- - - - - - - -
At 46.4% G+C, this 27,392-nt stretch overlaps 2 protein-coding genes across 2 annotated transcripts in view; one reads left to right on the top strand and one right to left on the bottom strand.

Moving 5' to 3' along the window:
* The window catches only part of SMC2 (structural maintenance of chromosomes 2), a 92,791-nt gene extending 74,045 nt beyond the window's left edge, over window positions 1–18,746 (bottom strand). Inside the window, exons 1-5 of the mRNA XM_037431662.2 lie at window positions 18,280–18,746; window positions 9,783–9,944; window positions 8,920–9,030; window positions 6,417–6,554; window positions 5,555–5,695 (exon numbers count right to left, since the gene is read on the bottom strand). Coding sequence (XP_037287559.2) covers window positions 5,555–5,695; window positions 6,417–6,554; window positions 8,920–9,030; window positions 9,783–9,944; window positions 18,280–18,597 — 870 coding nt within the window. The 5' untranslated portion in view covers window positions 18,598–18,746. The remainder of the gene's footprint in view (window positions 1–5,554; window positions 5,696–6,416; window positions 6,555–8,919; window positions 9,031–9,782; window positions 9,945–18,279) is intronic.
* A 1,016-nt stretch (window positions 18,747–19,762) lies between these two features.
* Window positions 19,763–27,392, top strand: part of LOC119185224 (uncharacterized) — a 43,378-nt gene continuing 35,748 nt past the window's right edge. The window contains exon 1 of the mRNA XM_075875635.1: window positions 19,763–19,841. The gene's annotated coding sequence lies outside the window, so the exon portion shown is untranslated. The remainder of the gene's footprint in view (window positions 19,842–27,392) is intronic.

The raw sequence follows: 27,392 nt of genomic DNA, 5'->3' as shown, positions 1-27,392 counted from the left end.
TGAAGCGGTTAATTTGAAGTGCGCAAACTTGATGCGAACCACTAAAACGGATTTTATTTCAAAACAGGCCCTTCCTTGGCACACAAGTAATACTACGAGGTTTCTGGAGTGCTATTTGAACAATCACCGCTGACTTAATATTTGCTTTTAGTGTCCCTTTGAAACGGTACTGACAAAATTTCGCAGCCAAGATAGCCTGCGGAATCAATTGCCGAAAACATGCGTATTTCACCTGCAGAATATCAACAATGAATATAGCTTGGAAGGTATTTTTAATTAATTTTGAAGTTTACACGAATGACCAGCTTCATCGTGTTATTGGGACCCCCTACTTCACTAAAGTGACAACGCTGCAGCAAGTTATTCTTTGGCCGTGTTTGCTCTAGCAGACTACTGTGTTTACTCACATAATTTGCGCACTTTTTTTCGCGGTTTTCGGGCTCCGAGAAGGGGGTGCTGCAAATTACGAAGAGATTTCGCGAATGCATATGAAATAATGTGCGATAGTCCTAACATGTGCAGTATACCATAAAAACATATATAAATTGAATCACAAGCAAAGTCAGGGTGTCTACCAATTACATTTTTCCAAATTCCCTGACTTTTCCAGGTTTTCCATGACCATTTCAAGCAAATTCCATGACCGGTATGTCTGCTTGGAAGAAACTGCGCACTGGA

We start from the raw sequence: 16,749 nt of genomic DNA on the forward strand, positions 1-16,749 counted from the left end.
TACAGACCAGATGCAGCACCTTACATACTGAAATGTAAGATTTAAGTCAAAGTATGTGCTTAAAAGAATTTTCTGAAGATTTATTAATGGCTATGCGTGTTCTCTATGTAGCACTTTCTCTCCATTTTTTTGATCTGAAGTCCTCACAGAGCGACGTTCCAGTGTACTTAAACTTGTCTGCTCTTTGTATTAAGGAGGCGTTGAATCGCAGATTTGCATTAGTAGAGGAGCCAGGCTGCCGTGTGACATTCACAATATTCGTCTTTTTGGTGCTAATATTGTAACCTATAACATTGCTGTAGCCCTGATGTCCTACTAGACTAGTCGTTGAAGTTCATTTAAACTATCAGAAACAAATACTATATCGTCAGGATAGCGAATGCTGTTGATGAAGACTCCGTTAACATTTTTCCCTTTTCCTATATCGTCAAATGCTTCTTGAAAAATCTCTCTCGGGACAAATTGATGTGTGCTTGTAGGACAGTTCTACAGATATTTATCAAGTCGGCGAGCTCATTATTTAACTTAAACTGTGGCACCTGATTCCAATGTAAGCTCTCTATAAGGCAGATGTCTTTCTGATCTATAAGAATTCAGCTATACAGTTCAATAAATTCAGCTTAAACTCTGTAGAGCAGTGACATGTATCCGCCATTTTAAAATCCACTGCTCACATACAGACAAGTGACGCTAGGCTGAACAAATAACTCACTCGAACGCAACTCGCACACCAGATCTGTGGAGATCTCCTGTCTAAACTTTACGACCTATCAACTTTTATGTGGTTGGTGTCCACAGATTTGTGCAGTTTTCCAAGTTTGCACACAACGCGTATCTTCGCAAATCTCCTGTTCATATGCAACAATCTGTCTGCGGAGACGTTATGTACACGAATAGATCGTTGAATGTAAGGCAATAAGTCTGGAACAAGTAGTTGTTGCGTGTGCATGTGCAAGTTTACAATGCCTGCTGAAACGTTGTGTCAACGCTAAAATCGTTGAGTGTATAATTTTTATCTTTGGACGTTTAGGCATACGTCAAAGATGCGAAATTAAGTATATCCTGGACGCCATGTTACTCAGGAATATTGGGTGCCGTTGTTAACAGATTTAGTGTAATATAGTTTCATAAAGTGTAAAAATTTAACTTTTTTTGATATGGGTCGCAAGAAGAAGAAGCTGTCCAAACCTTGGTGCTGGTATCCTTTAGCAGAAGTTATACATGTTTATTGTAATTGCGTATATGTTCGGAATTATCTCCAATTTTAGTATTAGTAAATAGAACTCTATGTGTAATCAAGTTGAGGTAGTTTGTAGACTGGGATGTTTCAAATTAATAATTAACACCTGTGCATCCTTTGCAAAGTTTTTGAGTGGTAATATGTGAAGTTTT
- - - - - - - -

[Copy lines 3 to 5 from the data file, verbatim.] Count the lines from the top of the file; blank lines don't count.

* The window catches only part of SMC2 (structural maintenance of chromosomes 2), a 92,791-nt gene extending 74,045 nt beyond the window's left edge, over window positions 1–18,746 (bottom strand). Inside the window, exons 1-5 of the mRNA XM_037431662.2 lie at window positions 18,280–18,746; window positions 9,783–9,944; window positions 8,920–9,030; window positions 6,417–6,554; window positions 5,555–5,695 (exon numbers count right to left, since the gene is read on the bottom strand). Coding sequence (XP_037287559.2) covers window positions 5,555–5,695; window positions 6,417–6,554; window positions 8,920–9,030; window positions 9,783–9,944; window positions 18,280–18,597 — 870 coding nt within the window. The 5' untranslated portion in view covers window positions 18,598–18,746. The remainder of the gene's footprint in view (window positions 1–5,554; window positions 5,696–6,416; window positions 6,555–8,919; window positions 9,031–9,782; window positions 9,945–18,279) is intronic.
* A 1,016-nt stretch (window positions 18,747–19,762) lies between these two features.
* Window positions 19,763–27,392, top strand: part of LOC119185224 (uncharacterized) — a 43,378-nt gene continuing 35,748 nt past the window's right edge. The window contains exon 1 of the mRNA XM_075875635.1: window positions 19,763–19,841. The gene's annotated coding sequence lies outside the window, so the exon portion shown is untranslated. The remainder of the gene's footprint in view (window positions 19,842–27,392) is intronic.